|JPS647798A *||Título no disponible|
|JPS6412648A *||Título no disponible|
|JPS6424667A *||Título no disponible|
|JPS61200755A *||Título no disponible|
|JPS62125743A *||Título no disponible|
|JPS62154840A *||Título no disponible|
|JPS62250760A *||Título no disponible|
|Patente citante||Fecha de presentación||Fecha de publicación||Solicitante||Título|
|US5202918 *||8 Abr 1992||13 Abr 1993||Maxcom Electronics, Inc.||Duplex transducer for simultaneous voice broadcast and reception|
|US5323458 *||25 Oct 1993||21 Jun 1994||Motorola Inc.||Echo cancellation in a full-duplex speakerphone|
|US5363441 *||14 Feb 1994||8 Nov 1994||At&T Bell Laboratories||Technique for reducing echoes in conference communications|
|US5384843 *||15 Sep 1993||24 Ene 1995||Fujitsu Limited||Hands-free telephone set|
|US5396554 *||13 Mar 1992||7 Mar 1995||Nec Corporation||Multi-channel echo canceling method and apparatus|
|US5428604 *||14 Ene 1994||27 Jun 1995||Nec Corporation||Training method for an echo canceller for use in a voice conference system|
|US5555310 *||14 Feb 1994||10 Sep 1996||Kabushiki Kaisha Toshiba||Stereo voice transmission apparatus, stereo signal coding/decoding apparatus, echo canceler, and voice input/output apparatus to which this echo canceler is applied|
|US5579377 *||18 Nov 1994||26 Nov 1996||Rogers; Laurence S.||Remote-control telephone answering system and method|
|US5633917 *||5 Jun 1995||27 May 1997||Rogers; Laurence S.||Remote-control telephone answering system and method|
|US5636272 *||30 May 1995||3 Jun 1997||Ericsson Inc.||Apparatus amd method for increasing the intelligibility of a loudspeaker output and for echo cancellation in telephones|
|US5787165 *||13 Dic 1996||28 Jul 1998||Ericsson Inc.||Handsfree radiotelephone having dynamic path attenuation control for echo suppression|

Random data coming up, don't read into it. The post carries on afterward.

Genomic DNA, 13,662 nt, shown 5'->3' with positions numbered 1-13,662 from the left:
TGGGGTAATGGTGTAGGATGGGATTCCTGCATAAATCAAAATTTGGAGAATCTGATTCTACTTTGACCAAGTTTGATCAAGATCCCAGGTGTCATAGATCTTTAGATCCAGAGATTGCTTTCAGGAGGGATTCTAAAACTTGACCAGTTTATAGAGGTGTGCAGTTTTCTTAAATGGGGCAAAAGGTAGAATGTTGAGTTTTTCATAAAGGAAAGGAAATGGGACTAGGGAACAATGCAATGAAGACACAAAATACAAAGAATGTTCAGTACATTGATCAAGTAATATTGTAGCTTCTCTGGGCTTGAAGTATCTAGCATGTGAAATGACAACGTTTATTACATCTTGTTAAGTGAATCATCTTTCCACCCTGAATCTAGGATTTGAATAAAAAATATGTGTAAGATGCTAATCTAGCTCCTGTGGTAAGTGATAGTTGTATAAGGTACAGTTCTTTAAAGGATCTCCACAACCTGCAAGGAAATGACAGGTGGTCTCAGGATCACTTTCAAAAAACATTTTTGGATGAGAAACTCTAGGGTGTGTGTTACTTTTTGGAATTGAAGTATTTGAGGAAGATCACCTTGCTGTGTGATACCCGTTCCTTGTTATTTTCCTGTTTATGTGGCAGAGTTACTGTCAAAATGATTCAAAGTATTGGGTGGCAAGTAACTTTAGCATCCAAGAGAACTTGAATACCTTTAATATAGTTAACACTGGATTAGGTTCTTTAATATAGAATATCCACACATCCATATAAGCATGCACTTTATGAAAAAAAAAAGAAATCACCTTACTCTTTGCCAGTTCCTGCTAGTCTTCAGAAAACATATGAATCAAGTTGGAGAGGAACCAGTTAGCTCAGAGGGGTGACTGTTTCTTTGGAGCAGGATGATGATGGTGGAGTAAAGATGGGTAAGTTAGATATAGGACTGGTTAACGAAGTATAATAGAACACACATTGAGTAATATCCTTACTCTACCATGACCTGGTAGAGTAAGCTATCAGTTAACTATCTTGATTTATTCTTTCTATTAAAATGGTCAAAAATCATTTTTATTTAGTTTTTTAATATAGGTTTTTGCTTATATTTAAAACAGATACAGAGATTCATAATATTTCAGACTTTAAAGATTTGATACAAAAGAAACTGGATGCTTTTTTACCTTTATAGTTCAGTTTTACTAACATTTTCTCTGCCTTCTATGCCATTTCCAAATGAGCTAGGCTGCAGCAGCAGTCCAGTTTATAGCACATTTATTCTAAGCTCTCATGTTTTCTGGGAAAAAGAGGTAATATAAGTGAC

|US5805696 *||9 Dic 1996||8 Sep 1998||Lucent Technologies, Inc.||Echo canceller adaptation technique|
|US5848146 *||10 May 1996||8 Dic 1998||Rane Corporation||Audio system for conferencing/presentation room|
|US6317501 *||16 Mar 1998||13 Nov 2001||Fujitsu Limited||Microphone array apparatus|
|US6442272||26 May 1998||27 Ago 2002||Tellabs, Inc.||Voice conferencing system having local sound amplification|
|US6665707||19 Dic 1996||16 Dic 2003||International Business Machines Corporation||Groupware environment that adaptively tailors open microphone sessions based on participant locality|
|US6741874 *||18 Abr 2000||25 May 2004||Motorola, Inc.||Method and apparatus for reducing echo feedback in a communication system|
|US6760450||26 Oct 2001||6 Jul 2004||Fujitsu Limited||Microphone array apparatus|
|US6795558||26 Oct 2001||21 Sep 2004||Fujitsu Limited||Microphone array apparatus|
|US6947773||5 Abr 2004||20 Sep 2005||Motorola, Inc.||Method and apparatus for reducing echo feedback in a communication system|
|US7035416||26 Nov 2001||25 Abr 2006||Fujitsu Limited||Microphone array apparatus|
|US20040192202 *||5 Abr 2004||30 Sep 2004||Robert Novorita||Method and apparatus for reducing echo feedback in a communication system|
|EP0902562A2 *||12 Jun 1998||17 Mar 1999||Robert Bosch Gmbh||Circuit for combining input signals of a multiplexer into an output signal|
|EP1195978A2 *||5 Oct 2001||10 Abr 2002||Mitel Knowledge Corporation||Method for handling far-end speech effects in hands-free telephony systems based on acoustic beamforming|
|WO1992021198A1 *||27 Ago 1991||26 Nov 1992||Maxcom Electronics Inc||Duplex transducer for simultaneous voice broadcast and reception|
|Clasificación de EE.UU.||379/406.06|
|Clasificación internacional||H04M9/08, H04M9/00, H04R3/00, H04M3/56|
|Clasificación cooperativa||H04M3/002, H04M3/561, H04R3/005, H04M9/082|
|Clasificación europea||H04M3/56A, H04R3/00B, H04M9/08C|
|20 Jun 1989||AS||Assignment|
Owner name: NEC CORPORATION, JAPAN
Free format text: ASSIGNMENT OF ASSIGNORS INTEREST.;ASSIGNORS:YAMAMURA, YODHIHITO;FUDA, HITOSHI;REEL/FRAME:005095/0214
Effective date: 19890619
|7 Dic 1994||FPAY||Fee payment|
Year of fee payment: 4
|14 Dic 1998||FPAY||Fee payment|
Year of fee payment: 8
|8 Ene 2003||REMI||Maintenance fee reminder mailed|
|25 Jun 2003||LAPS||Lapse for failure to pay maintenance fees|
|19 Ago 2003||FP||Expired due to failure to pay maintenance fee|
Effective date: 20030625